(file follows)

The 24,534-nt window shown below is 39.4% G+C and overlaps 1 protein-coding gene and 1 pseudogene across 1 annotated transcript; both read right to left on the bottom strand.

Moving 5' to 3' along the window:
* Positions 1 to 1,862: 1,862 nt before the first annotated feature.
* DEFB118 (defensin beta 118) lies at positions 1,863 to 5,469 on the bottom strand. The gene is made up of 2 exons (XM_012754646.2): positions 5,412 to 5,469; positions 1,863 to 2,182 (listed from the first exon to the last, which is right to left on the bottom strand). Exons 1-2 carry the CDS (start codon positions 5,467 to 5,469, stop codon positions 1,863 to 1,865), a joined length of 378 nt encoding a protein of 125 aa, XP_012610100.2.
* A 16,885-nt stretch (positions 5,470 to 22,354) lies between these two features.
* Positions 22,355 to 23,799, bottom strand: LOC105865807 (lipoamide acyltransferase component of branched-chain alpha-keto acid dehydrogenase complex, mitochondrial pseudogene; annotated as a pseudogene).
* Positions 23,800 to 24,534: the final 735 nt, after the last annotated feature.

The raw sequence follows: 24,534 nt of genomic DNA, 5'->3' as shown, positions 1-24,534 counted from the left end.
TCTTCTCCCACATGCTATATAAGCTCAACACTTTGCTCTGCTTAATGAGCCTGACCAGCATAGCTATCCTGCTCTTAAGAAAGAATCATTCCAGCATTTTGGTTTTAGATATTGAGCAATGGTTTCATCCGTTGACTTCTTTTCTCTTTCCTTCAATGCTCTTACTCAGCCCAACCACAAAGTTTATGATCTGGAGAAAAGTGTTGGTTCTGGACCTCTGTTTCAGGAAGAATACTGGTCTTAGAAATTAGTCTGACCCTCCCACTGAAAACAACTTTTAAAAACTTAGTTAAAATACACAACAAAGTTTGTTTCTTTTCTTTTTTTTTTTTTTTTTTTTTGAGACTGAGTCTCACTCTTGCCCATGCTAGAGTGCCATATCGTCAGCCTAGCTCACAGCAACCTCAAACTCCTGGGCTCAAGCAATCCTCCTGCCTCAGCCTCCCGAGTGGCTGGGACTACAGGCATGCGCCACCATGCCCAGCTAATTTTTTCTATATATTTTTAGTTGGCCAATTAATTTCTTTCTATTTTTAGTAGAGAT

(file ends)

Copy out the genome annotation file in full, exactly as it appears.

The 24,534-nt window shown below is 39.4% G+C and overlaps 1 protein-coding gene and 1 pseudogene across 1 annotated transcript; both read right to left on the bottom strand.

Moving 5' to 3' along the window:
* Positions 1 to 1,862: 1,862 nt before the first annotated feature.
* DEFB118 (defensin beta 118) lies at positions 1,863 to 5,469 on the bottom strand. The gene is made up of 2 exons (XM_012754646.2): positions 5,412 to 5,469; positions 1,863 to 2,182 (listed from the first exon to the last, which is right to left on the bottom strand). Exons 1-2 carry the CDS (start codon positions 5,467 to 5,469, stop codon positions 1,863 to 1,865), a joined length of 378 nt encoding a protein of 125 aa, XP_012610100.2.
* A 16,885-nt stretch (positions 5,470 to 22,354) lies between these two features.
* Positions 22,355 to 23,799, bottom strand: LOC105865807 (lipoamide acyltransferase component of branched-chain alpha-keto acid dehydrogenase complex, mitochondrial pseudogene; annotated as a pseudogene).
* Positions 23,800 to 24,534: the final 735 nt, after the last annotated feature.

The raw sequence follows: 24,534 nt of genomic DNA, 5'->3' as shown, positions 1-24,534 counted from the left end.
TCTTCTCCCACATGCTATATAAGCTCAACACTTTGCTCTGCTTAATGAGCCTGACCAGCATAGCTATCCTGCTCTTAAGAAAGAATCATTCCAGCATTTTGGTTTTAGATATTGAGCAATGGTTTCATCCGTTGACTTCTTTTCTCTTTCCTTCAATGCTCTTACTCAGCCCAACCACAAAGTTTATGATCTGGAGAAAAGTGTTGGTTCTGGACCTCTGTTTCAGGAAGAATACTGGTCTTAGAAATTAGTCTGACCCTCCCACTGAAAACAACTTTTAAAAACTTAGTTAAAATACACAACAAAGTTTGTTTCTTTTCTTTTTTTTTTTTTTTTTTTTTGAGACTGAGTCTCACTCTTGCCCATGCTAGAGTGCCATATCGTCAGCCTAGCTCACAGCAACCTCAAACTCCTGGGCTCAAGCAATCCTCCTGCCTCAGCCTCCCGAGTGGCTGGGACTACAGGCATGCGCCACCATGCCCAGCTAATTTTTTCTATATATTTTTAGTTGGCCAATTAATTTCTTTCTATTTTTAGTAGAGAT